In the process of acquiring knowledge and in their practical activities people set themselves definite goals and tasks. But to set a goal or to formulate a task does not mean that it will be accomplished. It is very important to find the right road to the goal and effective methods for fulfilling the task. The road to the attainment of a goal, the aggregate of definite principles and ways of theoretical study and practical activity make up the method.
No practical or scientific problem can be solved without a method. If, for example, we want to ascertain the chemical composition of a substance, we have to master the method of chemical analysis in the first place, i.e., to learn how to test this substance with appropriate chemical reagents, decompose it, determine the chemical properties of its constituents, etc. If we have to smelt a metal, we must learn the technology of smelting, i.e., to master the practical methods elaborated by people in the process of metallurgical production. Specific methods are just as necessary in studying physical, biological and other phenomena. That explains why people devote so much time and effort to devising and mastering methods of practical and theoretical work.
A method is not a mechanical sum of different ways of research chosen by people at random without consideration for the phenomena being studied. The method itself is largely determined by the nature of these phenomena and their intrinsic laws. Hence each field of science or practical activity devises its own methods. The methods of physics, for example, differ from the methods of chemistry, the latter differ from the methods of biology, and so on.
By generalising the achievements of different sciences and mankind’s practical activity, scientific philosophy has evolved its own method of knowledge—materialist dialectics. This method differs from the methods of concrete sciences in that it provides a key to understanding absolutely all fields of nature, society and thought, a key to 19understanding the world as a whole, and not only to understanding individual spheres of reality.
The word “dialectics” is of ancient Greek origin. Initially it meant the ability to conduct disputes and bring out the truth by disclosing and resolving contradictions in the arguments of the opponents. Later it was applied as a method of cognising reality. Drawing on scientific achievements and society’s practical experience, at different stages of history, dialectics maintains that the world is an endless process of movement, regeneration, the demise of the old and the birth of the new. “For it (dialectical philosophy) nothing is absolute…,” Engels wrote. “It reveals the transitory character of everything and in everything; nothing can endure before it except the uninterrupted process of becoming and passing away, of endless ascendancy from the lower to the higher.” [19•* Furthermore, dialectics views the internal contradictions inherent in objects and phenomena as the source of motion and development.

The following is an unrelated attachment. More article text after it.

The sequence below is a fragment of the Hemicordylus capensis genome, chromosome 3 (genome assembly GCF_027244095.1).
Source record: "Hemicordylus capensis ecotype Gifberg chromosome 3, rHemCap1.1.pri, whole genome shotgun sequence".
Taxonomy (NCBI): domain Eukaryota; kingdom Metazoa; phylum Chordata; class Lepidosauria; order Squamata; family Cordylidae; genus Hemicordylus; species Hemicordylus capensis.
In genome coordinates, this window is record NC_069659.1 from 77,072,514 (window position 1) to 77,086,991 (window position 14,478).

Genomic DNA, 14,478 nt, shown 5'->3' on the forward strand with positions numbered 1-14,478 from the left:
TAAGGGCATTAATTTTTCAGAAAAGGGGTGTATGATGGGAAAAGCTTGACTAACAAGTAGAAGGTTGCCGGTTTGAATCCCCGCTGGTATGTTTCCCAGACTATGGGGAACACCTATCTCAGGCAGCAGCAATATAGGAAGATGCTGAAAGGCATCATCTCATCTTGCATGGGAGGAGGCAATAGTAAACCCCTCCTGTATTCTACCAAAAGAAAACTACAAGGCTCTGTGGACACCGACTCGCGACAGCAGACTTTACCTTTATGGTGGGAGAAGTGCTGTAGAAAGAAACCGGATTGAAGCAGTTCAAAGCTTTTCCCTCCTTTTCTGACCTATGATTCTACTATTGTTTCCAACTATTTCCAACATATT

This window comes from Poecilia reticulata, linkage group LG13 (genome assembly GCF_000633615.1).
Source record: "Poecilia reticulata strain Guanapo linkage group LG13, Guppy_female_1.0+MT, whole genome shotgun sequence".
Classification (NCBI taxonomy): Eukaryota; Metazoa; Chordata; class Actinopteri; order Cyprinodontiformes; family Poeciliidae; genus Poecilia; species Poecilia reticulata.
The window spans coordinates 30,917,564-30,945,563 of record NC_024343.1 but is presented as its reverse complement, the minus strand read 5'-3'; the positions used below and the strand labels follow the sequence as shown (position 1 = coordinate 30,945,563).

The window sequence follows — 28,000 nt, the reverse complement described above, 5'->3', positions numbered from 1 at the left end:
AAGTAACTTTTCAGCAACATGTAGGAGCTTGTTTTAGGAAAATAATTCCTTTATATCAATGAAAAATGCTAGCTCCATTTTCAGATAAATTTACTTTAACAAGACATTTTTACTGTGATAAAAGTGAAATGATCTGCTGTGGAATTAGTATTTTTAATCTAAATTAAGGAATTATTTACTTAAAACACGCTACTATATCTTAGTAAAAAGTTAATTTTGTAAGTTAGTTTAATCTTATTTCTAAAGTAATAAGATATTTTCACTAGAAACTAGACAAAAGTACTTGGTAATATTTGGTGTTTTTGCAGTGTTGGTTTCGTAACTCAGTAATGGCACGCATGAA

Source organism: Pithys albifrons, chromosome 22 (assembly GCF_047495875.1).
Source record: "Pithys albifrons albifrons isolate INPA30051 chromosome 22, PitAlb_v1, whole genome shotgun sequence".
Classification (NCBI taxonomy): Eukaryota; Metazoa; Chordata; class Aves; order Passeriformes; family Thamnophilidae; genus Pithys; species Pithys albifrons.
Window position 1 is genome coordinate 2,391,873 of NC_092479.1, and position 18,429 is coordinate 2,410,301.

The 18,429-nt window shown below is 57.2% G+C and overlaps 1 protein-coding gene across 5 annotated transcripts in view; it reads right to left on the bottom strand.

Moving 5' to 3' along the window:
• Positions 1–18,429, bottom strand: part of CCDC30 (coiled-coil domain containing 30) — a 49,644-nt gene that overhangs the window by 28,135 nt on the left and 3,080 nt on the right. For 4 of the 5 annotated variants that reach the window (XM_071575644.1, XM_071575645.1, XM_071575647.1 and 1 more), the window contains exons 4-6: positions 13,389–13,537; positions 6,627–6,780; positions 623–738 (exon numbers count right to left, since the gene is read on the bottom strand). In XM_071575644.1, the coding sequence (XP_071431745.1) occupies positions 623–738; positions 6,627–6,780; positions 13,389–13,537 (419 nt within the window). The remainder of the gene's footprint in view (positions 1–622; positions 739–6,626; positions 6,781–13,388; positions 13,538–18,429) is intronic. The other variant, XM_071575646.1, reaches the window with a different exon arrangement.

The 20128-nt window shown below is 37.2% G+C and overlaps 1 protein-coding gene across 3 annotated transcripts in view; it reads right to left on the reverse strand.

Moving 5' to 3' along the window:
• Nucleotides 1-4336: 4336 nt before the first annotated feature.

By explaining the process of development, the struggle of the new against the old and the inevitability of the victory of the new, dialectics helps the progressive people to combat the obsolete social order and reactionary class forces. In our day dialectics is a powerful instrument in the hands of the working class and its Marxist parties for the cognition and revolutionary transformation of the world.
Metaphysics is a method which is the antithesis of materialist dialectics.
The metaphysical approach to phenomena originated first in natural science, and in the 17th-18th centuries became current in philosophy, too. At the time metaphysics denied the development and the rise of the new, and understood motion as a simple displacement of bodies in space.
Since in our age of enormous social change and the scientific and technical revolution it is no longer possible to deny development as such, contemporary metaphysics has turned to misinterpreting the essence of development. Now it interprets development only as a qualitative increase or decrease, as simple repetition of what already exists, does not recognise the emergence of the new, and negates internal contradictions as the source of development.
Contemporary metaphysics which does not recognise the progressive nature of development, the struggle between the new and the old and the inevitability of the victory of the new, expresses the interests of the reactionary forces which use it to fight against everything progressive. For example, it is employed by the revisionists who renounce the class struggle, the socialist revolution and the dictatorship of the proletariat and preach social peace between the exploiters and the exploited and the idea of the peaceful development of capitalism into socialism. Metaphysics is also the theoretical basis of dogmatism whose proponents turn a blind eye to the profound social changes taking place in the world and endeavour to solve vital contemporary problems without taking into account the continuously changing historical conditions.
Everyday life, science and practice prove the truth of dialectics. Its vitality is conclusively demonstrated by the contemporary development of society. The building of developed socialist society and progress in communist construction in the USSR, the formation of a powerful world system of socialism and the steady growth of the forces of peace, democracy, national liberation and socialism convincingly attest to the triumph of the principles of Marxist dialectics.